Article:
Pain is a large part of pancreatic cancer further decreasing the quality of life of patients. Most patients will need treatment with opioids (or narcotics) available only by prescription that include morphine, oxycodone, or fentanyl. Non-opioids available over-the-counter are also frequently used, these include Tylenol, ibuprofen, Motrin, Advil and Aleve. In cases, when side-effects of the painkillers are not tolerated, pain control is done by nerve blocks, similar to women during labor.

Coping with your diagnosis of pancreatic cancer

Depression and fear are not uncommon among those given a diagnosis of cancer. It’s one thing to worry about being cured, and another to worry about recurrence. Patients with pancreatic cancer are probably told that the outcome (prognosis) is not always good, but this of course depends on each individual case. Remember to discuss this in detail with your own specialist, as he will be the best person to advise you regarding your own prognosis. People who are well-informed know how to cope better, and take decisions regarding the consequences of their illness. The extent of the symptoms carries a negative impact on the physical as well as psychological health. Anyone affected by cancer, including patients and their loved ones, need help dealing with their feelings. There are many pancreatic cancer organizations that specifically offer help and support to families and patients affected by this disease.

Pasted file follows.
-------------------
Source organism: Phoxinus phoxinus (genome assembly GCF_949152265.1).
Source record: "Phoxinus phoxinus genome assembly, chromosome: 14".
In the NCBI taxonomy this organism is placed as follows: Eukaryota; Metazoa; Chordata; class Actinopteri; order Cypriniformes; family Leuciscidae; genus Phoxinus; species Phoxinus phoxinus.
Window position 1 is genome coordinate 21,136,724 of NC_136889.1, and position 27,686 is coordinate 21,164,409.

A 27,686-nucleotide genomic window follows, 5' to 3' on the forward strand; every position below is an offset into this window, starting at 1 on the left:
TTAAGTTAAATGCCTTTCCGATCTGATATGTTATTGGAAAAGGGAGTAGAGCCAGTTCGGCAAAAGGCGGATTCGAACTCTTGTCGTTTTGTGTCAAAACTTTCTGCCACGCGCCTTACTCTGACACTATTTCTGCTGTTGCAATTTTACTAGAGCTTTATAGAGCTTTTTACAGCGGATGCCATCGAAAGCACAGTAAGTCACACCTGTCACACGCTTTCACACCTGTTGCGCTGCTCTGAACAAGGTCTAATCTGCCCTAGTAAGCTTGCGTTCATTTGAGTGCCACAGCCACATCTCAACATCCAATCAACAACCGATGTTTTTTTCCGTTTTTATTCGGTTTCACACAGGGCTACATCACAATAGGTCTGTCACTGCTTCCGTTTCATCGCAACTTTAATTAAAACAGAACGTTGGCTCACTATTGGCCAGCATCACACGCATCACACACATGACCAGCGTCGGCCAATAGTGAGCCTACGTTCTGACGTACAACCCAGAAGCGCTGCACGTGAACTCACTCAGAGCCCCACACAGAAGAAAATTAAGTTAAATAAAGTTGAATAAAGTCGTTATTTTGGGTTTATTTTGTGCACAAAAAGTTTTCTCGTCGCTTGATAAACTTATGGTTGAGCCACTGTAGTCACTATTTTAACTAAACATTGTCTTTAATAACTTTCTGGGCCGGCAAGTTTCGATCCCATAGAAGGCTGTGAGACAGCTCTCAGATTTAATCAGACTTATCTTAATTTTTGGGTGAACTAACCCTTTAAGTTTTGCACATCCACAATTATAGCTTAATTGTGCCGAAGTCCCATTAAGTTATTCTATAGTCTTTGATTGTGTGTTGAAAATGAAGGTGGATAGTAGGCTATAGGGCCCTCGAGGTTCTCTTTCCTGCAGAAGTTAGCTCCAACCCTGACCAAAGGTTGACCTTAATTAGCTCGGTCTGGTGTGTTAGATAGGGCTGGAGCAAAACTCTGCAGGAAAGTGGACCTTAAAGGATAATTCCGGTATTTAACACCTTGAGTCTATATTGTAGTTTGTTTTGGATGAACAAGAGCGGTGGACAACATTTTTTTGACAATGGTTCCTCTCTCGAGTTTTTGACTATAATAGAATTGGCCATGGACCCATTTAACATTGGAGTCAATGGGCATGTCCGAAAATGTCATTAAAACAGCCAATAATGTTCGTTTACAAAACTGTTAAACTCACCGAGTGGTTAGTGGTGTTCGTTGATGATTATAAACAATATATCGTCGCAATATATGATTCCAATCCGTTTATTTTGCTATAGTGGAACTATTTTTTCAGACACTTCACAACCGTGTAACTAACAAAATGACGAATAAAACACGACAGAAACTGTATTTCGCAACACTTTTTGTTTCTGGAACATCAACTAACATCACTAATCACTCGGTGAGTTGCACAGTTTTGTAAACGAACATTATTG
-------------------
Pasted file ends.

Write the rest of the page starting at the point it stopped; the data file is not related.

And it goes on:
Counselors who deal with providing emotional well-being could also be contacted. Matters relating as to how the diagnosis will affect your job, personal life, finances, etc. must be discussed in detail. Physically, pancreatic cancer can drain your strength as a result of loss of weight. As mentioned earlier, the pancreas produces insulin and digestive enzymes. In case the pancreas has been surgically removed, you will need insulin injections and even enzyme and nutritional supplements. Since pain is very common in patients with pancreatic cancer, most patients with advanced cancer live with the thought of dying in pain. However, advanced techniques and drugs help most patients overcome pain. Finally, keep in mind you are not alone. One in three of us will face a diagnosis of cancer in our lifetime. Do not hesitate to seek professional help where there is someone fully trained to attend to your needs.

References:

  1. Available at: http://www.uchospitals.edu/online-library/content=P00682. Accessed 25-04-2015..
  2. Available at:http://www.wcrf.org/int/cancer-facts-figures/data-specific-cancers/pancreatic-cancer-statistics. Accessed 25-04-2015.
  3. Available at: http://www.cancer.org/cancer/pancreaticcancer/detailedguide/pancreatic-cancer-key-statistics. Accessed 25-04-2015.
  4. Available at:http://pathology.jhu.edu/pc/BasicSymptom.php?area=ba. Accessed 25-04-2015.